U.S. probing fate of U.A.E. oil tanker that entered Iran waters

The U.S. is investigating the disappearance of a small Emirati oil tanker that entered Iranian waters and stopped transmitting its location, in an incident that could intensify frictions in the Gulf.

Washington is aware of the developing situation with the vessel, according to a U.S. official who asked not to be identified because they weren’t authorized to speak publicly on the matter.

The Riah was passing through the Strait of Hormuz, a shipping chokepoint at the mouth of the Gulf, before it went silent more than two days ago, according to the Associated Press. It’s not immediately clear what happened to the Panamanian-flagged ship.

The disappearance was first reported by CNN’s Barbara Starr, who said U.S. intelligence increasingly believed the tanker had been forced into Iranian waters by the Revolutionary Guard but that some Gulf sources suggested the ship simply broke down and was towed by Iran.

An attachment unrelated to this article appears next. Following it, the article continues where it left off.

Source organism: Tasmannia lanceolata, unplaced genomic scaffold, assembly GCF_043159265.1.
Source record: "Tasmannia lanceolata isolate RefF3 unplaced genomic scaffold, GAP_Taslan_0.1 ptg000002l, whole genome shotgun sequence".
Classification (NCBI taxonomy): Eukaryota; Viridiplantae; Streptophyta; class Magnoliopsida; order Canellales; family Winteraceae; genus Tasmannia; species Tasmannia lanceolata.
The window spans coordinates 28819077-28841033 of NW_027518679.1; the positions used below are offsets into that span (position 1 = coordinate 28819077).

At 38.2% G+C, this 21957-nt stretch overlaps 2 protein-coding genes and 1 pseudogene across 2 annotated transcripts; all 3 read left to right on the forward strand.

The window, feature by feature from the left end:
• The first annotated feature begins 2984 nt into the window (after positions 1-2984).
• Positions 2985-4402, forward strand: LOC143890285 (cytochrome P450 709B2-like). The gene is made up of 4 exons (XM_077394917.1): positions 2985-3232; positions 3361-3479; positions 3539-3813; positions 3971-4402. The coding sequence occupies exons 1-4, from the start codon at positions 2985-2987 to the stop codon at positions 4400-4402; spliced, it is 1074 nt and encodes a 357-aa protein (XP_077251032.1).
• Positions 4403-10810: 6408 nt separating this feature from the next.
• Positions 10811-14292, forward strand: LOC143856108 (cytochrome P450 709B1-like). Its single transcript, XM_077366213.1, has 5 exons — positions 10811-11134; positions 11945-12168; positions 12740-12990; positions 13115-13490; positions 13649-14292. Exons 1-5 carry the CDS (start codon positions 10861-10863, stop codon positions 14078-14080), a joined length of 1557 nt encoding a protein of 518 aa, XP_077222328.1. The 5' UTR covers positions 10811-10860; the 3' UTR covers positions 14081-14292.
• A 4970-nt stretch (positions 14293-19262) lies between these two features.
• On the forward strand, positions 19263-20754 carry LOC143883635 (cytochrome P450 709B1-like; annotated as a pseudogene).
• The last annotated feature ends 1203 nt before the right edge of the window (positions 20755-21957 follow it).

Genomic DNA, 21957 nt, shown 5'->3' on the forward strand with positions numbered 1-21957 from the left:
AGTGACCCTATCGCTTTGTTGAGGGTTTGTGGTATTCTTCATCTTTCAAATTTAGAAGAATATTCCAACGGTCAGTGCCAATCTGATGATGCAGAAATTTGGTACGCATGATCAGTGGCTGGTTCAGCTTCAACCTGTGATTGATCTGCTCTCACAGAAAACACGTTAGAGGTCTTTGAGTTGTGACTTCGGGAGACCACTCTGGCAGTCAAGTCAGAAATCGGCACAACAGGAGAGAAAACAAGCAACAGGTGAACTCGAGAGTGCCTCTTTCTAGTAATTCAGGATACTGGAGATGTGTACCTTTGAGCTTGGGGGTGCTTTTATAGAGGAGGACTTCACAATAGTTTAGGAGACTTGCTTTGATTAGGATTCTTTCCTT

If the Riah has been seized, it would seem an unusual target for Iran. The vessel is 30 years old and tiny. Its capacity is 2,000 dead weight tons, according to the MarineTraffic website.

That is only a fraction of the nearly 160,000-ton capacity of the British Heritage, the U.K. oil tanker harassed by Iranian ships last week while exiting the Persian Gulf.

While Iran has been blamed for attacks on merchant shipping in recent months, it has denied responsibility. The main threats it has made in the past few weeks have been against the U.K. after British Royal Marines helped Gibraltar to seize a supertanker as it carried Iranian crude in the Mediterranean Sea.

The incident is the latest involving commercial ships sailing to and from the Gulf, through which about a third of all seaborne petroleum passes. In May and June, six tankers were attacked just outside the Gulf.

A British Navy frigate intervened this month to stop Iran from blocking the BP Plc-operated British Heritage as it was exiting Gulf.

Iranian officials haven’t said anything publicly about the Riah, nor have officials in the U.A.E. The U.S. Navy’s 5th Fleet, which is based in Bahrain, declined to immediately comment.

© 2019 Bloomberg L.P.

Advocacy & Opinion

U.S. & International


Special Report